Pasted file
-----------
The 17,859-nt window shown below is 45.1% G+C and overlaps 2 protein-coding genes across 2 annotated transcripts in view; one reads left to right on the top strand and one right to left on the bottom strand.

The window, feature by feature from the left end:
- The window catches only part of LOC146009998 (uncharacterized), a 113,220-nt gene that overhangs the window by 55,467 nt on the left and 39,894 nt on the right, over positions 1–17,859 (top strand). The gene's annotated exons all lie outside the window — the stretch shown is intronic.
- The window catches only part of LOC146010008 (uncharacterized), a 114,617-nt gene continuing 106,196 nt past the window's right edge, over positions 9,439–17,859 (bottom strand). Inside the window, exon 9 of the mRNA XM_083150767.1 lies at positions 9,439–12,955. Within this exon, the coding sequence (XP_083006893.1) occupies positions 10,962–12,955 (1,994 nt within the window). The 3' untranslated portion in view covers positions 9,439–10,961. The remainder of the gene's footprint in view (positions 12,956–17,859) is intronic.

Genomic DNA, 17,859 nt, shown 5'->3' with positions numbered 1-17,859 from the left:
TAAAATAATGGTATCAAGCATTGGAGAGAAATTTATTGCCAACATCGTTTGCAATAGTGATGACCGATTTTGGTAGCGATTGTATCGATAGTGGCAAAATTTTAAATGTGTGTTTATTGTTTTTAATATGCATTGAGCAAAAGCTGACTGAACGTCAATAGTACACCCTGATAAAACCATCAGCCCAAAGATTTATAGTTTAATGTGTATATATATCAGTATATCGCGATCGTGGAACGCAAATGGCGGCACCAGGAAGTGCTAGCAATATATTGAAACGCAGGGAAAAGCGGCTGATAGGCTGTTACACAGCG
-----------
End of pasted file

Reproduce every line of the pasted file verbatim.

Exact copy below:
The 17,859-nt window shown below is 45.1% G+C and overlaps 2 protein-coding genes across 2 annotated transcripts in view; one reads left to right on the top strand and one right to left on the bottom strand.

The window, feature by feature from the left end:
- The window catches only part of LOC146009998 (uncharacterized), a 113,220-nt gene that overhangs the window by 55,467 nt on the left and 39,894 nt on the right, over positions 1–17,859 (top strand). The gene's annotated exons all lie outside the window — the stretch shown is intronic.
- The window catches only part of LOC146010008 (uncharacterized), a 114,617-nt gene continuing 106,196 nt past the window's right edge, over positions 9,439–17,859 (bottom strand). Inside the window, exon 9 of the mRNA XM_083150767.1 lies at positions 9,439–12,955. Within this exon, the coding sequence (XP_083006893.1) occupies positions 10,962–12,955 (1,994 nt within the window). The 3' untranslated portion in view covers positions 9,439–10,961. The remainder of the gene's footprint in view (positions 12,956–17,859) is intronic.

Genomic DNA, 17,859 nt, shown 5'->3' with positions numbered 1-17,859 from the left:
TAAAATAATGGTATCAAGCATTGGAGAGAAATTTATTGCCAACATCGTTTGCAATAGTGATGACCGATTTTGGTAGCGATTGTATCGATAGTGGCAAAATTTTAAATGTGTGTTTATTGTTTTTAATATGCATTGAGCAAAAGCTGACTGAACGTCAATAGTACACCCTGATAAAACCATCAGCCCAAAGATTTATAGTTTAATGTGTATATATATCAGTATATCGCGATCGTGGAACGCAAATGGCGGCACCAGGAAGTGCTAGCAATATATTGAAACGCAGGGAAAAGCGGCTGATAGGCTGTTACACAGCG